In a couple of examples provided by Ranker, Bucky Barnes-Captain America’s sidekick-led a team of young WWII heroes in a 1940’s comic. Among their ranks, was a black character named Whitewash Jones, who was depicted in a stereotypical manner; in one appearance Jones said, “I is also good on de watermelon!” In a 1965 comic, Wonder Woman fights Egg Fu, a Chinese communist agent that’s a giant humanoid egg. Fu is drawn with racist facial features and speaks with an exaggerated accent.

The first superhero in the world of “Watchmen” is black. Though, Reeves’s wife June points out to him, “If you wanna stay a hero, [the white] townsfolk gonna need to think one of their own’s under” the hood. As part of his costume, Reeves applies white makeup on his eyes, the only part of his body left uncovered, in order to be accepted as a savior to the world that’s rejected his true identity.

Reeves is also LGBTQ, having an affair with fellow male vigilante Captain Metropolis, unbeknownst to his wife and son. The show illustrates Reeves hiding his identities not just behind the mask but even as a civilian.

“I mean this is a guy who inspired two generations of heroes … but he had to hide who he was because white men in masks are heroes, but black men in masks are scary,” said Laurie Blake, an original “Watchmen” comic character, when she discovered Reeve’s alter ego.

“Thank God times have changed,” replied Jane Crawford, widow of the Tulsa chief of police. While her line was delivered in a sincere manner the show seemingly included it sarcastically.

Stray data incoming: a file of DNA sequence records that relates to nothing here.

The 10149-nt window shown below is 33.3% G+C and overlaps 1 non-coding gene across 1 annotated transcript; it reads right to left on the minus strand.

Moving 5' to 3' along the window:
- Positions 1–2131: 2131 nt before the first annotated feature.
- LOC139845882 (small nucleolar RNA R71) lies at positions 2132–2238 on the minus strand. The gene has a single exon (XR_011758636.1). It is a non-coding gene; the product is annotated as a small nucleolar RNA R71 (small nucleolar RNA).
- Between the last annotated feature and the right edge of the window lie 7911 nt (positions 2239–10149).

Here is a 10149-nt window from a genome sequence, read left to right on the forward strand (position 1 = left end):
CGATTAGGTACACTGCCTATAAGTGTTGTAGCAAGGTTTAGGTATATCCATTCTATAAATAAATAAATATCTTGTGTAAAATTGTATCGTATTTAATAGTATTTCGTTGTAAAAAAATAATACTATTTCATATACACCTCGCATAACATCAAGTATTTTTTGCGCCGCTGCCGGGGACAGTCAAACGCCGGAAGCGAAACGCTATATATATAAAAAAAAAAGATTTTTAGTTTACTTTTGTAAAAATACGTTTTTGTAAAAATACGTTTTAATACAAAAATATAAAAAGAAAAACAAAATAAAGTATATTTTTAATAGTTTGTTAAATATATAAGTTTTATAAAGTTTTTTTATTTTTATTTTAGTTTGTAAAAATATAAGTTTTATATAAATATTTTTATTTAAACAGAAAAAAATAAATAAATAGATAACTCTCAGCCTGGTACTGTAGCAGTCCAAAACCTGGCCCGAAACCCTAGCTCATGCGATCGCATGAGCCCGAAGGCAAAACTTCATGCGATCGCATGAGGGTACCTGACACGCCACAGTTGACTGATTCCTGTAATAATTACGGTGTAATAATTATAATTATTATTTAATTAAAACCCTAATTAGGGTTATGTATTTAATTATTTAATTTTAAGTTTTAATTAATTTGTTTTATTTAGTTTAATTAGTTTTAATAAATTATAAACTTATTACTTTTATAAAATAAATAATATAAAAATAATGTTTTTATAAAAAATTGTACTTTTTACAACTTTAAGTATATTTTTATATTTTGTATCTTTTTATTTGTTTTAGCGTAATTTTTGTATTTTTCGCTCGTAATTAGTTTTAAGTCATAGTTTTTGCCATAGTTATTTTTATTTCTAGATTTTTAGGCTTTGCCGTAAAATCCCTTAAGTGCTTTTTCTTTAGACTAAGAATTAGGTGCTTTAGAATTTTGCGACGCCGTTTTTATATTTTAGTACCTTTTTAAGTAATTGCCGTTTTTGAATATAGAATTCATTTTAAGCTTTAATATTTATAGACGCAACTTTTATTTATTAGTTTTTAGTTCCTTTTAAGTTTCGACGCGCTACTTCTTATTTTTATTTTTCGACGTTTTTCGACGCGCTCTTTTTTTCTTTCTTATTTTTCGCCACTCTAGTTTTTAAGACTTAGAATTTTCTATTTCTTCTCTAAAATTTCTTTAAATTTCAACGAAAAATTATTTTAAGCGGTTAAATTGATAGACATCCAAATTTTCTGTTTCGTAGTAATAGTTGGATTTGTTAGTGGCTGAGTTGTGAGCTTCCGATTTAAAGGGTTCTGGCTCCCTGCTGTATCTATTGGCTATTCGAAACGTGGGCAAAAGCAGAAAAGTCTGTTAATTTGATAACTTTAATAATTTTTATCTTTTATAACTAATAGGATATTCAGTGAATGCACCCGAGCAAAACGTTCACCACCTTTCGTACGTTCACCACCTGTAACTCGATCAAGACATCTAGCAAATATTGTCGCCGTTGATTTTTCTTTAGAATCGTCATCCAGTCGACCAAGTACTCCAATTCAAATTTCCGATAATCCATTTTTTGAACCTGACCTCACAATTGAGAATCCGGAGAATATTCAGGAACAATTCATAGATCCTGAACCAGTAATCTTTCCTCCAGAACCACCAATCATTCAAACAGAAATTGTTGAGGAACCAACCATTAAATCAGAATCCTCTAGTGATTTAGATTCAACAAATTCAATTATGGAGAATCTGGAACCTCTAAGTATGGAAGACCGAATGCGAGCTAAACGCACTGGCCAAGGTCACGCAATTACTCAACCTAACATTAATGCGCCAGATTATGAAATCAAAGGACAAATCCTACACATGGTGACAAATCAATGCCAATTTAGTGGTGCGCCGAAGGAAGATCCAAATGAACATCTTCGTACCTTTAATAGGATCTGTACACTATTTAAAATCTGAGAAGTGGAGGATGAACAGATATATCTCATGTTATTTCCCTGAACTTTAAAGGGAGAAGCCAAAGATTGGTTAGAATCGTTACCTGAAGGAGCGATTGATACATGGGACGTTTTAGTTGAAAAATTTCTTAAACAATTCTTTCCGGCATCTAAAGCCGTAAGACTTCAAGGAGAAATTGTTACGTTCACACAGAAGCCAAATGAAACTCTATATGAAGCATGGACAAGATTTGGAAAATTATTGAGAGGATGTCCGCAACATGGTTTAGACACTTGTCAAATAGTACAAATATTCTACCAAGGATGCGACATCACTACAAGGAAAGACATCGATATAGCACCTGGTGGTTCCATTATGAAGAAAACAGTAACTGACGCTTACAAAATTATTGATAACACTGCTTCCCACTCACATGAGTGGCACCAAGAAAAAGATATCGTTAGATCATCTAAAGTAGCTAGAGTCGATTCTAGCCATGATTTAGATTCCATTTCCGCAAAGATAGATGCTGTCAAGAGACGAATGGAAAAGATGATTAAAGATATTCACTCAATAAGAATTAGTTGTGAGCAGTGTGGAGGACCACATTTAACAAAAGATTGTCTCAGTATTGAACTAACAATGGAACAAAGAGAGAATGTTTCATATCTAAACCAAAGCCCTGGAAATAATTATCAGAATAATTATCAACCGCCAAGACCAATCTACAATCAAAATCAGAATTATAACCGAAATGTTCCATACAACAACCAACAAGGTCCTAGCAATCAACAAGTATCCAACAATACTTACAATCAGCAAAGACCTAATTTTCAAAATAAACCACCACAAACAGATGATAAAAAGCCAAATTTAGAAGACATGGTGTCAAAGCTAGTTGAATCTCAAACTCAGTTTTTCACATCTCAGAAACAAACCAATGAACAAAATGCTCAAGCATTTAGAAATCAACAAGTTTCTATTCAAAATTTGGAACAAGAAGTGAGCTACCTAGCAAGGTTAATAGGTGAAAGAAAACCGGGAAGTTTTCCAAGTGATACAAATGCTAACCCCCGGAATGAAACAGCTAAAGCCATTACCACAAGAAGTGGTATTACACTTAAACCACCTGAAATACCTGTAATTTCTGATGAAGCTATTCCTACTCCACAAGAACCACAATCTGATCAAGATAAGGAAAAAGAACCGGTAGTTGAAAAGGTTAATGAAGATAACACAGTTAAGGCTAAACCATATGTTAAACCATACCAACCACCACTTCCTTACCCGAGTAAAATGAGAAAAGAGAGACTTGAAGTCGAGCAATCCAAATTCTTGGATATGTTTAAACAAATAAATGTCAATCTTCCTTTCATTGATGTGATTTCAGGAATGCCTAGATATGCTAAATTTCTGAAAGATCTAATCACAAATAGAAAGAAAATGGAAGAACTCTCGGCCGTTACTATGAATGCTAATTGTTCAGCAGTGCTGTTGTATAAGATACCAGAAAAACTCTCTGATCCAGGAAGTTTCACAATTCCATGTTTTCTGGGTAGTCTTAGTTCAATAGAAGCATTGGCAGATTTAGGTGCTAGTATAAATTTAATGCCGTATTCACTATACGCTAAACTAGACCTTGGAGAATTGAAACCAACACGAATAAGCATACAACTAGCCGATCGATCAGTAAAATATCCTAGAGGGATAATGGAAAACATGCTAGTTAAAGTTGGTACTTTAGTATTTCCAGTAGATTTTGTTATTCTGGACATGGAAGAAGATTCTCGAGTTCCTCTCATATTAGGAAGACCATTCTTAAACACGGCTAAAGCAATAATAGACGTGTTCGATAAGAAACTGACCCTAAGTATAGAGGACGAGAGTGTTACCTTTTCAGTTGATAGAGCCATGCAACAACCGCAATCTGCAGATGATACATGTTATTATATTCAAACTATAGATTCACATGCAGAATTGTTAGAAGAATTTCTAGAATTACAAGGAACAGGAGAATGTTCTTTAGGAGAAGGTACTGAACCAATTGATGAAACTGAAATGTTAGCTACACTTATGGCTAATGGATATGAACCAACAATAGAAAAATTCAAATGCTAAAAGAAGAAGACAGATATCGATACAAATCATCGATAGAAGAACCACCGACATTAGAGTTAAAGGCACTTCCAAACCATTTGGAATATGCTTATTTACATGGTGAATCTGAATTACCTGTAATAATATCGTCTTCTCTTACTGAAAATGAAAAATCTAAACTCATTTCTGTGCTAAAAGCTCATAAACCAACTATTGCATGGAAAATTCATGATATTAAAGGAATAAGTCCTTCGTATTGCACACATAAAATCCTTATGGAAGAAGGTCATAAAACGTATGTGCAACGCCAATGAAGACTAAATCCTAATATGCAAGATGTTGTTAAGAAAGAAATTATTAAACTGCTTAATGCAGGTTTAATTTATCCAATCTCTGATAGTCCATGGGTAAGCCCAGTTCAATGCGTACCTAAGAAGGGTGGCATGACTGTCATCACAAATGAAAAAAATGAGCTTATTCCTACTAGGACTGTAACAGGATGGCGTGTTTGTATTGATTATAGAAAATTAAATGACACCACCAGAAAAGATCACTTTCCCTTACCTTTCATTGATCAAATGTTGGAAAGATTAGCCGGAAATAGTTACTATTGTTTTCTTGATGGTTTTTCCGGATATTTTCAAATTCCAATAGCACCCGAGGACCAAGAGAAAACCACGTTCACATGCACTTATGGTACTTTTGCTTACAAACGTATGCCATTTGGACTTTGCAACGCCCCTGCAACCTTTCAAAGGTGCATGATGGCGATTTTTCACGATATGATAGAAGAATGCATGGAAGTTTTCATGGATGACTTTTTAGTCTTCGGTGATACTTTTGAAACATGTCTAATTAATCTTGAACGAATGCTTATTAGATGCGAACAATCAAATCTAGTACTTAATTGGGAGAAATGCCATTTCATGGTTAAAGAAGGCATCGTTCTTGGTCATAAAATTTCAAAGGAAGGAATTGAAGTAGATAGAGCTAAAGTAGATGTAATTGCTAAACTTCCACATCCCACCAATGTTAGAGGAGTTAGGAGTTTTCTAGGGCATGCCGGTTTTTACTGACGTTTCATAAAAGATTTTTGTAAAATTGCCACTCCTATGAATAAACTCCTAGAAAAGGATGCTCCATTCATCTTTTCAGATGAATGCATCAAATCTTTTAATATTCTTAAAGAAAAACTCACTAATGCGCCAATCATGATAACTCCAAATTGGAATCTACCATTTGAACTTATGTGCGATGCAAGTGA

The Villains

Like previous episodes, the show lambasts the alt right. White supremacist organization, the Seventh Kavalry, threaten the show’s main setting, Tulsa, Oklahoma. It goes further with this, as the City’s Chief of Police Judd Crawford and Senator Joe Keene are secret leaders of the terrorist group. The closeted supremacists eventually revealing themselves occurs figuratively and literally as Abar discovers a KKK costume in the closet of the police chief.

When confronting Blake, Keene goes on a villainous monologue justifying the Kavarly’s actions. “We’re not racist. We’re about restoring balance in those times when our country forgets the principles upon which it was founded. Because the scales have tipped way too far. And it is extremely difficult to be a white man in America right now.”

The Seventh Kavalry intends on eliminating the god-like being Dr. Manhattan and robbing his powers for them to use. “Can you imagine that kind of power in the hands of white supremacists?” asked Lady Trieu, the trillionaire resourcing the counter initiative to the Kavalry’s operation. “Watchmen” warns that systematic racism and white nationalism are a real threat, infiltrating our institutions and continually clawing for more power.

In an inverted twist, the story comes full circle. Abar’s husband, Calvin, who is a person of color, is in fact Dr. Manhattan in shapeshifter disguise. Abar’s grandfather disguised himself as a white vigilante to fight white supremacists; while her husband, a white man turned blue-skinned super being, disguised himself as a black man–who is the primary target of the Kavalry.

The 2019 rendition of “Watchmen” throws identity politics and superheroes in a blender to make a polarizing cocktail. Some will enjoy the taste; others may find it hard to stomach.